Category Archives: Jain Philosophy

Profiles of Vegan Jains: Gurudev Chitrabhanuji

Gurudev Chitrabhanu describes the karmic consequences of consuming hinsic dairy in engaging and thorough fashion.

“These selfish acts perpetrated by human beings, due to their greed, result in the following three consequences:

1. When we take the milk which belongs to the off-spring of the cow, the suffering vibrations of the cow and the calf would boomerang on us and might create some separation in our lives.  As we plant the pain in others, the vibrations received would result, as a ‘karmic’ consequence, into separation from our dear ones.

 2. The cow’s normal life span is twenty-five years.  Humans reduce this longevity by slaughter or use in veal industry.  The ‘karma’ of taking away the longevity of a living being influences our life span and results in reduction of our own life span or of our dear ones.  Also the end of the life may not be natural and it may be by accident or some permanent disability may take place.

3. We snatch away or steal the off-spring from the cow, as well as its milk for the calf.  The milk and the child are taken away ruthlessly by us without the permission of the cow.  This is ‘adattā dān’.  This is a charity not done by the donor.  It is acquisition of someone’s belongings without consent.  One should therefore be ready to face consequences of losing one’s own property, wealth or dear ones.

As Bhagwan Mahavir had said, ‘Non-violence and kindness to living beings is kindness to oneself.  For thereby one’s own self is saved from various kinds of sins and resultant sufferings and is able to secure his own welfare. ‘    ”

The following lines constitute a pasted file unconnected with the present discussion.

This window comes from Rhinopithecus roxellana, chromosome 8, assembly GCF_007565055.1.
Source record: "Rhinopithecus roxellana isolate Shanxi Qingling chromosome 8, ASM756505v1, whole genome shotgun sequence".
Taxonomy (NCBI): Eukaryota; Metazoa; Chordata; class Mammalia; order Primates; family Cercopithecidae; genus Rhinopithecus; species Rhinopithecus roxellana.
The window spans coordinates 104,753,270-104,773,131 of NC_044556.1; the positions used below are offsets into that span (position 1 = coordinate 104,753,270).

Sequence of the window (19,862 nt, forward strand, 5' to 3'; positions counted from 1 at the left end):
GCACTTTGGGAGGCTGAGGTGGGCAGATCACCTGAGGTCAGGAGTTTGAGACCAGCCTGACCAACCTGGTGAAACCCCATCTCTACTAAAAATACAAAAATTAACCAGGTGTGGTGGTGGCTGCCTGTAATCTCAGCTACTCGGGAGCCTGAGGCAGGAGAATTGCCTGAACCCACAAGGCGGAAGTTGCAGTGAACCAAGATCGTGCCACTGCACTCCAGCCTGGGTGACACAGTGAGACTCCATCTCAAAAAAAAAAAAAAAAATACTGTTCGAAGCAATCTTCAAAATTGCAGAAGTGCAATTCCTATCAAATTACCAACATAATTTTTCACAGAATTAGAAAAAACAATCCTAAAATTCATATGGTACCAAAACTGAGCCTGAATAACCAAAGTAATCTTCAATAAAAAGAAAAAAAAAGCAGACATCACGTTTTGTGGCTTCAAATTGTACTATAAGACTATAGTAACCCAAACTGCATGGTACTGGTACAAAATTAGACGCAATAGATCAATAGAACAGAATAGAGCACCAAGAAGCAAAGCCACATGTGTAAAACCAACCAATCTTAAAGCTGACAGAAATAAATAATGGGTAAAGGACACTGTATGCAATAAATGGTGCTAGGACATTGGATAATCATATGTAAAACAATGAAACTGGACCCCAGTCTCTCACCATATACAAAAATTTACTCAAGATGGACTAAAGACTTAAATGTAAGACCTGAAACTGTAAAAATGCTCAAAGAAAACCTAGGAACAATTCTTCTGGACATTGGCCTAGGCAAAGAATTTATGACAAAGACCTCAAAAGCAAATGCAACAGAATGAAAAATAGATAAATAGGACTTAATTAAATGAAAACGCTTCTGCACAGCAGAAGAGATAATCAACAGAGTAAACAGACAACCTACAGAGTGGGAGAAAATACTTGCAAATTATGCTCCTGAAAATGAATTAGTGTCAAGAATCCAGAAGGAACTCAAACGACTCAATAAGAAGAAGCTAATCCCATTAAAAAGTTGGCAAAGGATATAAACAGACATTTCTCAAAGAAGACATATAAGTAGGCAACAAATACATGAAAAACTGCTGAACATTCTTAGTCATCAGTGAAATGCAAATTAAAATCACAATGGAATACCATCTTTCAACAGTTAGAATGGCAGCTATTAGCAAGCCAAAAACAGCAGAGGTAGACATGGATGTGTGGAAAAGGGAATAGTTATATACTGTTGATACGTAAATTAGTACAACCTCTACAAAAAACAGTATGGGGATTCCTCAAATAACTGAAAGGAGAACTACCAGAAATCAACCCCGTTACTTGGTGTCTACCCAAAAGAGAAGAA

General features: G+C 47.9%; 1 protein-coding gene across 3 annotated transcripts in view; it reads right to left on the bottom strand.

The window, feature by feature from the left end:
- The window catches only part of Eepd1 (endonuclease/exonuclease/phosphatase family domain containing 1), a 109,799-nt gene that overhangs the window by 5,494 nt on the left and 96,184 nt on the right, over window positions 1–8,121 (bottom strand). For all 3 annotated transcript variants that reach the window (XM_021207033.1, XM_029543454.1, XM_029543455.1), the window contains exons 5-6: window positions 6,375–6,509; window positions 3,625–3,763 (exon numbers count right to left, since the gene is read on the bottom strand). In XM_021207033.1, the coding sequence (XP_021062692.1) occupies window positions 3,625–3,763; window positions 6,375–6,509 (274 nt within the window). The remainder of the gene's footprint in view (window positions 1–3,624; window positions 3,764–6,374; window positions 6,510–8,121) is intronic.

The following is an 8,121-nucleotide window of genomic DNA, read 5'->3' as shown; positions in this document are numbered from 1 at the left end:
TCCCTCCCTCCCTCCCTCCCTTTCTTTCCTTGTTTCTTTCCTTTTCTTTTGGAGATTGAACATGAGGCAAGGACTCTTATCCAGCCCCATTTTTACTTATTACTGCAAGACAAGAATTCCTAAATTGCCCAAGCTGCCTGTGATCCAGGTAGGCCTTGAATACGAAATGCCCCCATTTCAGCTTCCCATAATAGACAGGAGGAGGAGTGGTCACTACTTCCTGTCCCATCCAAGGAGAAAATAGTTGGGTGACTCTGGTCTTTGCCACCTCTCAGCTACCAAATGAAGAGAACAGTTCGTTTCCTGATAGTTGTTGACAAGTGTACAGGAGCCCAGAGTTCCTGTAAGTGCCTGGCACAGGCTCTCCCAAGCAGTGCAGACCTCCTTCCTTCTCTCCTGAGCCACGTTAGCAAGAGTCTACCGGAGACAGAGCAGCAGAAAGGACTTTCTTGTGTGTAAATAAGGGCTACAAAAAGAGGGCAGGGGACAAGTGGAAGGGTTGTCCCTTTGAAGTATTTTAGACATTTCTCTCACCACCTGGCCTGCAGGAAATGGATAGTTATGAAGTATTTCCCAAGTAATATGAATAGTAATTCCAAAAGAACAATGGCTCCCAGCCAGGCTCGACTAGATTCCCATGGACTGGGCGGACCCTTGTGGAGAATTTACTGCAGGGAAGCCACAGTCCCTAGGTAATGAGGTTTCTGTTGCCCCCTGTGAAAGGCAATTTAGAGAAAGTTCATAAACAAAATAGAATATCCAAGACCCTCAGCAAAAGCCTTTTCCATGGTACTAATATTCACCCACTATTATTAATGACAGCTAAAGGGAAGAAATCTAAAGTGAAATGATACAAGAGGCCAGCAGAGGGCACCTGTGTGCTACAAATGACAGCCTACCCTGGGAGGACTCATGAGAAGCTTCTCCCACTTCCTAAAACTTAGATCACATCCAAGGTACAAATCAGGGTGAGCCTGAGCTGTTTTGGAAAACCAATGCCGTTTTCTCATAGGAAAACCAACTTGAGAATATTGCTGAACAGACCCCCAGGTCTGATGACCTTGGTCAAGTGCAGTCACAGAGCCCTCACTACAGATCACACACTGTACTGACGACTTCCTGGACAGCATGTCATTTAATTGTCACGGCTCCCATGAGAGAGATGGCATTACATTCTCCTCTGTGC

For his full article on ahinsa in action please continue reading Continue reading

Chitrabhanuji and Thich Nhat Hanh among few vegan spiritual teachers

Dr. Will Tuttle writes here about why so few spiritual teachers are vegan and mentions the two that have influenced us, as the hosts of this blog, the most: Chitrabhanuji, our foremost teacher of Jainism in the US and Thich Nhat Hanh, a Buddhist monk teaching mindfulness with Westerners, Vietnamese and others around the globe.  See our other posts for more about both of these revered teachers and we would like to acknowledge, too, the teaching of Pramodaben Chitrabhanu, who continues spreading the message of veganism among Jains.

We know of the other vegan spiritual teachers that Dr. Tuttle mentions as well: we’ve eaten at the Loving Hut restaurants that Master Ching Hai inspires. We’ve also been amazed by the videos produced in multiple languages with vegan cooking lessons. And Dr. Gabriel Cousens has inspired  friends to run a program to reverse diabetes based on a raw vegan diet based on their experiences at his healing center.
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Happy 90th Birthday Gurudev Chitrabhanu

Today is the 90th birthday of one of the two Jain monks that brought Jainism to America. Gurudev has been instrumental in creating the environment that enabled Jains from India, such as my parents, their children born in the US, such as me, and Americans interested in Jainism, such as friends at the Jain Meditation International and Lighthouse Centers, to understand and practice this ancient  tradition with its timeless principle of ahimsa.

He is pictured  on the far right at one of the Pratishtas ( temple openings) that he attended.